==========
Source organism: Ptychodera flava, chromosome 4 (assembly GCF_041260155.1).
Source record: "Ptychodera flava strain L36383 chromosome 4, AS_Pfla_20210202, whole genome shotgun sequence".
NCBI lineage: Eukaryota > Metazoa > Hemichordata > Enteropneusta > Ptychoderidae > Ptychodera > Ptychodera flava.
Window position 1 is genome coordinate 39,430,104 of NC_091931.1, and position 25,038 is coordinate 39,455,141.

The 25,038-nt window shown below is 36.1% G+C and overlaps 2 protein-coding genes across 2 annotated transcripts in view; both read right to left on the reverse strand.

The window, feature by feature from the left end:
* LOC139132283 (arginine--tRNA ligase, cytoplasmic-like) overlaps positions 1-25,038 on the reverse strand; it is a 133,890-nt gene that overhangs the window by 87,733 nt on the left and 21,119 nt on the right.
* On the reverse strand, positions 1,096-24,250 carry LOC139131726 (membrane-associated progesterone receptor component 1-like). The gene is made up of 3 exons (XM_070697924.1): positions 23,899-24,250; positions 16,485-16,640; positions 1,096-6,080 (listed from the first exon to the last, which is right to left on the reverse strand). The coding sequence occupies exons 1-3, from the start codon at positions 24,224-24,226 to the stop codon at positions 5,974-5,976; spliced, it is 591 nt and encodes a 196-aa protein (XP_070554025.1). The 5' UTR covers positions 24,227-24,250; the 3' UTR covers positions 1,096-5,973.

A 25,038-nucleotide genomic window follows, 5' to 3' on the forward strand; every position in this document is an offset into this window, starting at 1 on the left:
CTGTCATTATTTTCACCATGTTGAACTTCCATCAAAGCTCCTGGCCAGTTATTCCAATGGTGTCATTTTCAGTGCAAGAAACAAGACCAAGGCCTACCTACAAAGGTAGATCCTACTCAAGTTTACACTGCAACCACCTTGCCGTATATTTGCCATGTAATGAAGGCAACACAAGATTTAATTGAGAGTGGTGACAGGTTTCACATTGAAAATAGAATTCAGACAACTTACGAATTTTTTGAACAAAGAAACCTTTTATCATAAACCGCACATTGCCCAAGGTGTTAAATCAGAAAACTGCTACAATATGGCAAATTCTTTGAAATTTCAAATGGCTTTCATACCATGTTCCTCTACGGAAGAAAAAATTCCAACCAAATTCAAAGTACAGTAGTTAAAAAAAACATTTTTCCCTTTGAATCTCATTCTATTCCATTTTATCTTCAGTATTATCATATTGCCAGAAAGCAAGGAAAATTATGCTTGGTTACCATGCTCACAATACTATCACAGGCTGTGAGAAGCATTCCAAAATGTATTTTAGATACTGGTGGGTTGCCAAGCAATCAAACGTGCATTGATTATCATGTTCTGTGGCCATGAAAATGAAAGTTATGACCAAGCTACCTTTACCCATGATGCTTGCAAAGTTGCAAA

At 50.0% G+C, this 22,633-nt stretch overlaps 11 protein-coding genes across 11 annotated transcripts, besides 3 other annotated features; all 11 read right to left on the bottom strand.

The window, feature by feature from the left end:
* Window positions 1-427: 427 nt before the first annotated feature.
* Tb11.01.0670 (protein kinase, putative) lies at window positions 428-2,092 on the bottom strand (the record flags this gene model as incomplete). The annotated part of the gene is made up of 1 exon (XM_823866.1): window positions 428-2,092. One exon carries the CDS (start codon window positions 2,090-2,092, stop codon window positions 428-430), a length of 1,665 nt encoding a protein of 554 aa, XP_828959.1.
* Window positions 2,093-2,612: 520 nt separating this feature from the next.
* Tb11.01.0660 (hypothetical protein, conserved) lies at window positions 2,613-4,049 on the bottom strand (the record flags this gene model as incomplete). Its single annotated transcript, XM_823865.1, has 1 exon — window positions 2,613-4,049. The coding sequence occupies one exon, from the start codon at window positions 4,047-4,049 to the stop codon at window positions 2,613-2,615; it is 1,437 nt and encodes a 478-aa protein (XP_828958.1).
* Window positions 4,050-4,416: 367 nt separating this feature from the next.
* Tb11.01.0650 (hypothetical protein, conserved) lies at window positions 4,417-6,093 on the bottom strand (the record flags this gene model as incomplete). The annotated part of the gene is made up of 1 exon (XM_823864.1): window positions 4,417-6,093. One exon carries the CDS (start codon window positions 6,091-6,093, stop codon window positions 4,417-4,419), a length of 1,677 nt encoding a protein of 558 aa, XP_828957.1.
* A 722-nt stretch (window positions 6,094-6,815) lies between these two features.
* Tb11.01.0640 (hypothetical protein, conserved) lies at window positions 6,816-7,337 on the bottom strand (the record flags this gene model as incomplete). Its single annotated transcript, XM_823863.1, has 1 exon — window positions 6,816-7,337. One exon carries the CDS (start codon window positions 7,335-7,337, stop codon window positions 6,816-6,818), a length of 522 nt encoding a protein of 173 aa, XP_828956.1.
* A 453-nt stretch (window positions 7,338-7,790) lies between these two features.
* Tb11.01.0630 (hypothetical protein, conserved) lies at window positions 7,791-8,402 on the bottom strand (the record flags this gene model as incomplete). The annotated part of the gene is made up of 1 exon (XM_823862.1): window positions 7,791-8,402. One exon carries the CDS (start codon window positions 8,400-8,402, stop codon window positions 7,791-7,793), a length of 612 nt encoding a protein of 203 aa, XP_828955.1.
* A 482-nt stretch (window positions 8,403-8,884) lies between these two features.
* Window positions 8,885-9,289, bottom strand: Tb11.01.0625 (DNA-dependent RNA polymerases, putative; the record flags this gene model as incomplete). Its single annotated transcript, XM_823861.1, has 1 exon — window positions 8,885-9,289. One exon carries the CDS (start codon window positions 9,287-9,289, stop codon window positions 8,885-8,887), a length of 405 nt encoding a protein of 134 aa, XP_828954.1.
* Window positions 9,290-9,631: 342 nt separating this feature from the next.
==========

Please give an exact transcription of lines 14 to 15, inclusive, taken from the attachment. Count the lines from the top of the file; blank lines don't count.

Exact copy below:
* Tb11.01.0670 (protein kinase, putative) lies at window positions 428-2,092 on the bottom strand (the record flags this gene model as incomplete). The annotated part of the gene is made up of 1 exon (XM_823866.1): window positions 428-2,092. One exon carries the CDS (start codon window positions 2,090-2,092, stop codon window positions 428-430), a length of 1,665 nt encoding a protein of 554 aa, XP_828959.1.
* Window positions 2,093-2,612: 520 nt separating this feature from the next.